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Cardiac Syndrome X

cardiac syndrome x

Cardiac syndrome X (CSX) is thought to be a type of angina. Angina is a pain that comes from the heart. The common type of angina is usually caused by narrowing of the coronary (heart) arteries. This causes a reduced blood supply to a part, or parts, of your heart muscle. The blood supply may be good enough when you are resting. When your heart works harder (when you walk fast or climb stairs and your heart rate increases) your heart muscle needs more blood and oxygen. If the extra blood that your heart needs cannot get past the narrowed coronary arteries, the heart responds with pain.
In CSX you feel chest pain when your heart works harder, but the heart arteries appear to be normal. Unlike the more common type of angina, CSX is more common in women than men, and tends to affect younger people .

What causes CSX ?

 There have been many different theories, but the following are currently thought to explain why it might occur:
The larger blood vessels in the heart that show up in angiography are normal. However, much smaller vessels  is thought to be where there is narrowing. It is also thought that the lining of the heart's blood vessels does not work as well.
The heart muscle more sensitive to pain in people who  have this condition.

Who can have cardiac syndrome X?

Certain factors make CSX more likely to develop. For example:

  • High cholesterol level
  • Smoking
  • Being overweight and unfit
  • High blood pressure
  • Diabetes

What are the symptoms?

The common symptom is a pain, ache, discomfort or tightness that you feel across the front of the chest when you exert yourself - for example, when you climb stairs,walk up a hill or against a strong, cold wind. You may also, or just, feel the pain in your arms, jaw, neck or stomach.

An angina pain will usually ease within 10 minutes when you rest. Angina pain may also be triggered by other causes of a faster heart rate. For example, when you have a vivid dream or an argument. The pains also tend to develop more easily after meals.

How do doctors diagnose CSX?

When you see your doctor, they will want to know all about the pain and when it happens. Angina-type pains have a pattern. They will also use this information to rule out other causes of pain, such as pain from the gullet or from your muscles and joints. They will usually also ask you about your lifestyle your diet and if you exercise. They may also take a blood pressure reading. They may ask you to have a blood test to check your cholesterol level.

If they think angina is likely, they may prescribe you a glyceryl trinitrate (GTN) tablets. You take a dose under your tongue when your angina pain develops, it should ease the pain within a few minutes A dose of GTN may cause a headache and/or flushing for a short while. If this medicine does not relieve the pain quickly, tell your doctor. Further tests may be needed.
A heart tracing called an electrocardiograph (ECG) is often done, but this is usually normal when you are not exerting yourself. When you have an ECG whilst exercising (sometimes called a stress test) the doctor may be able to see a typical pattern .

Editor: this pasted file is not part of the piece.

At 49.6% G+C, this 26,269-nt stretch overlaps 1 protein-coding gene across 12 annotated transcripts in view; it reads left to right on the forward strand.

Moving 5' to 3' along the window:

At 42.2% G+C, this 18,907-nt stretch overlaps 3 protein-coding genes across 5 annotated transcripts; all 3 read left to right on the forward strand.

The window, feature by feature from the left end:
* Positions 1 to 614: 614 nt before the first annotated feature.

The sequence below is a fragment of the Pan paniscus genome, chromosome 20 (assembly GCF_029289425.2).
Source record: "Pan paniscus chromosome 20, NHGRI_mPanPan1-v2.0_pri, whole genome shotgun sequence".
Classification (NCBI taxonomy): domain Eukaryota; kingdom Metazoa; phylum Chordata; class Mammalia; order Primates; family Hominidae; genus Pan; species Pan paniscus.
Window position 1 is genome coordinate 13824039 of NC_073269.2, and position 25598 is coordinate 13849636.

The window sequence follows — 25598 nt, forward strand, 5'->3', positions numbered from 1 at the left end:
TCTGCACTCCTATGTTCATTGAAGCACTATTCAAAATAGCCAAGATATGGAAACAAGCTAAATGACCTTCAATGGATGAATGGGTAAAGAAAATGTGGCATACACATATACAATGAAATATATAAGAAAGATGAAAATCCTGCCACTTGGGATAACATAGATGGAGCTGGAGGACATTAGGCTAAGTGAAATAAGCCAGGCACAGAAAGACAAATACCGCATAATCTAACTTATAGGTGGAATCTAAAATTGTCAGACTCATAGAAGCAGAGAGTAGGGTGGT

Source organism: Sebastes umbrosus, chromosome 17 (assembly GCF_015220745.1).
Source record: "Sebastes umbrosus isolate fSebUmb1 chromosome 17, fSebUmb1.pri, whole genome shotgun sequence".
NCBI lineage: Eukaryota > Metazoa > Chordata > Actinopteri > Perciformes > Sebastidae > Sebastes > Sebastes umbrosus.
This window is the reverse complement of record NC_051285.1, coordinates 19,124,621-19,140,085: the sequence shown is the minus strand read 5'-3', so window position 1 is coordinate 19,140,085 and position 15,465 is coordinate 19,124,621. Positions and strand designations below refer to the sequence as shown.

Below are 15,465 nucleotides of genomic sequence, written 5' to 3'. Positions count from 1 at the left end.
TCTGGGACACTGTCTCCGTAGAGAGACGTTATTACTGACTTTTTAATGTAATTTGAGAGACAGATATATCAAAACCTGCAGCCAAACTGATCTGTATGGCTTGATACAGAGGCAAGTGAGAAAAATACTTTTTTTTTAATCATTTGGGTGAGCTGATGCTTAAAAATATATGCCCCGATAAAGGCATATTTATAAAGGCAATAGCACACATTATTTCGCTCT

Typical angina can be confirmed by an angiogram test. This is when special dye is injected into the arteries or the heart (coronary arteries to see the location and severity of any narrowing. This test is normal in people with CSX.

What treatments are available?

CSX can be tricky to treat. Treatments that usually work for the common type of angina don't seem to work as well for CSX.

The first treatment usually tried is a beta-blocker medicine. This has the best chance of improving symptoms, but it can vary. Treatments that help to modify the pain and how it is felt, can also be tried. These include imipramine or a piece of equipment called a transcutaneous electrical nerve stimulation (TENS) machine .Sometimes other medicines may also be advised, if you have high blood pressure or a high cholesterol level.

A lot of medicines have been tried over the years, without success. More research is needed to work out the most effective treatment.

What can I do to help myself?

Briefly, risk factors that can be modified and may help to prevent angina from getting worse include:

  • Stop smoking.
  • Blood pressure control.
  • If you are overweight, losing some weight is advised. Losing weight will reduce the amount of workload on your heart and also help to lower your blood pressure.
  • High cholesterol should be treated if it is high.
  • If possible, you should aim to do some moderate physical activity like brisk walking, swimming, cycling, d gardening, most days of the week for at least 30 minutes. Ask your doctor to confirm that you can undertake regular physical activity.
  • Diet. You should aim to eat a healthy diet. A healthy diet means:
  • At least five portions of a variety of fruit and vegetables per day.
  • Avoid food such as fatty meats, cheeses, full-cream milk, fried food, butter, etc.
  • Avoid red meat rather eat chicken and fish.
  • If you do fry, choose a vegetable oil such as sunflower, rapeseed or olive.
  • Try not to extra salt to food, and limit foods which are salty.
  • Alcohol. Drinking a small or moderate amount of alcohol is probably beneficial to the heart. That is, 1-2 units per day - which is up to 14 units per week.

What is the outlook (prognosis)?

In about 1 out of 3 people with CSX, symptoms improve over time. Unfortunately, in about 1 out of 5 people, their symptoms become worse. The pain can become difficult to relieve and this affects the quality of life for people with CSX.
At the moment, CSX on its own does not appear to affect life expectancy. If there are also other problems, such as high blood pressure and cholesterol, life expectancy may be lower if they are not treated effectively.


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